Tonight is the match-up we’ve all been waiting for: Clippers’ Opening Night. The Memphis Grizzlies seek revenge against the Clippers at Staples Center, in a rematch of the heated seven-game series that undeniably tested L.A.’s heart and grit. The game is on Prime Ticket (FSW2) at 7:30 p.m. PT. ClipperBlog’s Jovan Buha, D.J. Foster and Andrew Han preview the game.
1) What makes the 2012-13 Clippers better than the team that beat the Grizzlies in seven games last May?
Jovan Buha: They’re deeper and more versatile. Last year’s bench was one-dimensional; it was made up of specialists. The Clippers shored up their already impressive backcourt, added proven talent on the wings and addressed their issue of a space-the-floor big (Odom, if he’s up to par). Throw in chemistry, continuity and a full training camp, and this team is considerably better than last year’s ball club.
D.J. Foster: Time and timing. Blake Griffin and DeAndre Jordan benefit simply by getting a year older and having more time to work on the little things, like smart dives to the rim and better hedges. And for CP3 and the bigs, developing better timing and eliminating the guesswork in the pick-and-roll should make it an even deadlier weapon.
Andrew Han: In a vacuum, a lot. The Clippers aren’t fielding as many one-dimensional players. The talent is more evenly distributed and not loaded in the backcourt. There is legitimate wing depth, although it’s ironic that the Clippers open the season with none apparent [Matt Barnes is suspended and Grant Hill is injured].
2) A key to the playoff series was the Clippers’ ability to match Memphis’ physicality. As currently constituted, are they still capable of winning that way?
Buha: No. This team doesn’t have the bruisers it did last year (see Evans, Reggie and Martin, Kenyon). Ronny Turiaf and Ryan Hollins are decent back-up pieces, but neither is as skilled or talented as the aforementioned big men. Not to mention, as rough either. The Clippers will have to rely on their offensive firepower and improved defensive schemes to eke out a close win over a talented Grizzlies team.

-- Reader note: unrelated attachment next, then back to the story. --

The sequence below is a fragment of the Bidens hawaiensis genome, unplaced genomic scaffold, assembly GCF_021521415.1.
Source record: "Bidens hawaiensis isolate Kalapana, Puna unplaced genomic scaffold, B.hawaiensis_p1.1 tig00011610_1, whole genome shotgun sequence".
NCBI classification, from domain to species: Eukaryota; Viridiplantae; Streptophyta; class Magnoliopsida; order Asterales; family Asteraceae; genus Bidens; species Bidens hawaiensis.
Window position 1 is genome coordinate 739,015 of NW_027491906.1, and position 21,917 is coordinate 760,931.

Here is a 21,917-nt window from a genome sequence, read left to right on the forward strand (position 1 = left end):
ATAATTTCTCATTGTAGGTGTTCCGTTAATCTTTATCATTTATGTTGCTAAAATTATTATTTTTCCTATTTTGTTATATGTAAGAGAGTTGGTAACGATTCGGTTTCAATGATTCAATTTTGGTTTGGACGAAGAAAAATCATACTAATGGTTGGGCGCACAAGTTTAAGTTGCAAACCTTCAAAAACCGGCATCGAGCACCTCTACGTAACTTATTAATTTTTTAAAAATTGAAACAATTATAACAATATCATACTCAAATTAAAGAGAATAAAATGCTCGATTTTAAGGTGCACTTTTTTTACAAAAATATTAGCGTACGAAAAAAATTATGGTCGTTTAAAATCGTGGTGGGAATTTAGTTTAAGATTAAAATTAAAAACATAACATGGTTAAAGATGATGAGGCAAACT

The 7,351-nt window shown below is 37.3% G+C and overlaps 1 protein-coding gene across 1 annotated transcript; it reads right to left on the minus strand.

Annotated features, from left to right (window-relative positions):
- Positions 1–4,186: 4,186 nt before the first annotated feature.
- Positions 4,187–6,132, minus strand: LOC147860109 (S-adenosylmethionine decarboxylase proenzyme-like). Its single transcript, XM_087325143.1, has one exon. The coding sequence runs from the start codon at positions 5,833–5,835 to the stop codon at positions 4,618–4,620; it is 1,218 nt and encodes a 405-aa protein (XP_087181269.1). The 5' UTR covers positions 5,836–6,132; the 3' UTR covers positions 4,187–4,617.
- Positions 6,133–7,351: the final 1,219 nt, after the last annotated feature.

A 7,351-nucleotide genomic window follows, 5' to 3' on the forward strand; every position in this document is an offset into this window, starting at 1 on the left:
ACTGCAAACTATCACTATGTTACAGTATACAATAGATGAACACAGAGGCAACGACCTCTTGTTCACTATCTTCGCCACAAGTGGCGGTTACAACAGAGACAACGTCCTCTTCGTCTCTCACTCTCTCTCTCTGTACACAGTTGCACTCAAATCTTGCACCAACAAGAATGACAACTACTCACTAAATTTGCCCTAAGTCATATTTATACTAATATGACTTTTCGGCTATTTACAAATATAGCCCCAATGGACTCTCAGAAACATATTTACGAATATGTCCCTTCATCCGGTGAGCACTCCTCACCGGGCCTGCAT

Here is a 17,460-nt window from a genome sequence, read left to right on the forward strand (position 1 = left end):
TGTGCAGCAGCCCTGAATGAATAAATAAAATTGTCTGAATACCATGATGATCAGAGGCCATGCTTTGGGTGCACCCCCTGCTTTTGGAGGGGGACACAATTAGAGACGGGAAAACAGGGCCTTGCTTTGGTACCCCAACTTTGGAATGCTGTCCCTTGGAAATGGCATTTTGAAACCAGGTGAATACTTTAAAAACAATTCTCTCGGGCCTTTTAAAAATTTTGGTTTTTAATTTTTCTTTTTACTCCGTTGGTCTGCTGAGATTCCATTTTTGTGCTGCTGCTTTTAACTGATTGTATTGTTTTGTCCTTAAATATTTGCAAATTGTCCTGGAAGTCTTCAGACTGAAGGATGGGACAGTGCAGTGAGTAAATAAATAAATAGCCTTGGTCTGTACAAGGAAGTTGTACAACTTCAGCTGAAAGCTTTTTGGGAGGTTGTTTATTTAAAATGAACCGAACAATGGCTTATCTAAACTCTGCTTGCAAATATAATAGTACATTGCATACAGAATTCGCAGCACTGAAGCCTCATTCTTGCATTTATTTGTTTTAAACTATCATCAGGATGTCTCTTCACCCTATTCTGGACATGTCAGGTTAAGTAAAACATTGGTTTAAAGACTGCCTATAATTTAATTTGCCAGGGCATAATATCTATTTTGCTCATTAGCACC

Foster: Nope. Like Andrew Han noted in his wonderful primer, this team sort of traded their brawn for brains. Guys like Lamar Odom aren’t outworking anybody, but the offense should feature less questionable decisions and (gasp) some actual smart off ball-player movement. Defensively, though? I definitely have my concerns.
Han: Not likely. The keys to winning the series against the Grizzlies was timely 3-point shooting and Greco-Roman wrestling. The 2012-13 iteration gave up some outside shooting for more versatility. Turiaf and Hollins might be able to fill the wrestling roles of Martin & Evans, but this is a team looking to win with more chess moves than bodyslams.
3) True or False: It is important for the Clippers not to be trailing by 23 points entering the 4th quarter. (Who wins tonight?)
Buha: True. If they trail by that much again, I don’t think there’ll be a second magical comeback. However, the Clippers are a much-improved team, and if anything, Memphis has taken the slightest of steps backward. The Clippers defeat the Grizzlies 107-101.
Foster: Oh Reggie, I miss you already. Here’s what I think happens tonight — Memphis plays too aggressive, gets in foul trouble, and gets in a hole they can’t dig out of. The game turns into a free throw contest and the Clippers ice it, 104-97.
Han: I reject the question. It’s important not to be down by 23 points at any point ever. Even if it’s not basketball. I’ll predict the Clippers win as Memphis tries to get in order its backup guard situation.
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